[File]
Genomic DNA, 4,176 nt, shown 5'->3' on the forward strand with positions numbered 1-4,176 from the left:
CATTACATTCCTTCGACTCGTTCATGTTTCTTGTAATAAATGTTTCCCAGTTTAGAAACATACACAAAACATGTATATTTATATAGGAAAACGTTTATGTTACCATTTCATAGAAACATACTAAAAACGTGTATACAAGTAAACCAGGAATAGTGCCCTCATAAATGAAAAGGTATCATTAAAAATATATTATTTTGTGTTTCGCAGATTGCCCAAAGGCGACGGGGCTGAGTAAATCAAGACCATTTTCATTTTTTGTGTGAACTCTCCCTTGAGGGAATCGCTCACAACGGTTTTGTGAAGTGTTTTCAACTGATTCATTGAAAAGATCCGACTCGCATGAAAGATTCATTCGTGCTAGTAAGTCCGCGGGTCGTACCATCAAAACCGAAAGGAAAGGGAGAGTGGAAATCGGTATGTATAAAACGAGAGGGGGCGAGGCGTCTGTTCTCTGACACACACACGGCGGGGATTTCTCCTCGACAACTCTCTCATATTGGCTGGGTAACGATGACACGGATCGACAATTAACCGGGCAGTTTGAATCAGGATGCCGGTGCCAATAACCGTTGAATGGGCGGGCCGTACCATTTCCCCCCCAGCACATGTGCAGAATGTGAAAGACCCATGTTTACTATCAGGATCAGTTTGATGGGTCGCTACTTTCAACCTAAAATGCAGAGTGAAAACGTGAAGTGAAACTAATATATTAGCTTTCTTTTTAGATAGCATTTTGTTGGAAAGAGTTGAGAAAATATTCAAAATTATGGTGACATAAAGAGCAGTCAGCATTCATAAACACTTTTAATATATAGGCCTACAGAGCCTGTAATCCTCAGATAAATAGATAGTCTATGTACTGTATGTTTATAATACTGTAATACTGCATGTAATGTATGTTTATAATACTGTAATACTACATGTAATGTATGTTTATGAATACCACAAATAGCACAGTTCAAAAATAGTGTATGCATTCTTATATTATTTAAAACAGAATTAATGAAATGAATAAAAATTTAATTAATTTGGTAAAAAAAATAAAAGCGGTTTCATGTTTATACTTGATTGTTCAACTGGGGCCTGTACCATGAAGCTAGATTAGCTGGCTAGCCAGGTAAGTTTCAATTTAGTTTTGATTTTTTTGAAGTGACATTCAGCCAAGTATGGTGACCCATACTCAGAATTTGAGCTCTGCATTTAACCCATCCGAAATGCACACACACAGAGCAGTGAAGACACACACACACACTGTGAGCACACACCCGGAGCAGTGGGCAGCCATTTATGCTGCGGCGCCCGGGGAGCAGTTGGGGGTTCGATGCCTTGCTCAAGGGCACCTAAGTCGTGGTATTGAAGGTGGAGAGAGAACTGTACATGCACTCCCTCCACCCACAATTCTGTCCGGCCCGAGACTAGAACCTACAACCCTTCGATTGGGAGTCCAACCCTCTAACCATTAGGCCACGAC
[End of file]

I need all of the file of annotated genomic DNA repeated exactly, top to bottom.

Genomic DNA, 4,176 nt, shown 5'->3' on the forward strand with positions numbered 1-4,176 from the left:
CATTACATTCCTTCGACTCGTTCATGTTTCTTGTAATAAATGTTTCCCAGTTTAGAAACATACACAAAACATGTATATTTATATAGGAAAACGTTTATGTTACCATTTCATAGAAACATACTAAAAACGTGTATACAAGTAAACCAGGAATAGTGCCCTCATAAATGAAAAGGTATCATTAAAAATATATTATTTTGTGTTTCGCAGATTGCCCAAAGGCGACGGGGCTGAGTAAATCAAGACCATTTTCATTTTTTGTGTGAACTCTCCCTTGAGGGAATCGCTCACAACGGTTTTGTGAAGTGTTTTCAACTGATTCATTGAAAAGATCCGACTCGCATGAAAGATTCATTCGTGCTAGTAAGTCCGCGGGTCGTACCATCAAAACCGAAAGGAAAGGGAGAGTGGAAATCGGTATGTATAAAACGAGAGGGGGCGAGGCGTCTGTTCTCTGACACACACACGGCGGGGATTTCTCCTCGACAACTCTCTCATATTGGCTGGGTAACGATGACACGGATCGACAATTAACCGGGCAGTTTGAATCAGGATGCCGGTGCCAATAACCGTTGAATGGGCGGGCCGTACCATTTCCCCCCCAGCACATGTGCAGAATGTGAAAGACCCATGTTTACTATCAGGATCAGTTTGATGGGTCGCTACTTTCAACCTAAAATGCAGAGTGAAAACGTGAAGTGAAACTAATATATTAGCTTTCTTTTTAGATAGCATTTTGTTGGAAAGAGTTGAGAAAATATTCAAAATTATGGTGACATAAAGAGCAGTCAGCATTCATAAACACTTTTAATATATAGGCCTACAGAGCCTGTAATCCTCAGATAAATAGATAGTCTATGTACTGTATGTTTATAATACTGTAATACTGCATGTAATGTATGTTTATAATACTGTAATACTACATGTAATGTATGTTTATGAATACCACAAATAGCACAGTTCAAAAATAGTGTATGCATTCTTATATTATTTAAAACAGAATTAATGAAATGAATAAAAATTTAATTAATTTGGTAAAAAAAATAAAAGCGGTTTCATGTTTATACTTGATTGTTCAACTGGGGCCTGTACCATGAAGCTAGATTAGCTGGCTAGCCAGGTAAGTTTCAATTTAGTTTTGATTTTTTTGAAGTGACATTCAGCCAAGTATGGTGACCCATACTCAGAATTTGAGCTCTGCATTTAACCCATCCGAAATGCACACACACAGAGCAGTGAAGACACACACACACACTGTGAGCACACACCCGGAGCAGTGGGCAGCCATTTATGCTGCGGCGCCCGGGGAGCAGTTGGGGGTTCGATGCCTTGCTCAAGGGCACCTAAGTCGTGGTATTGAAGGTGGAGAGAGAACTGTACATGCACTCCCTCCACCCACAATTCTGTCCGGCCCGAGACTAGAACCTACAACCCTTCGATTGGGAGTCCAACCCTCTAACCATTAGGCCACGAC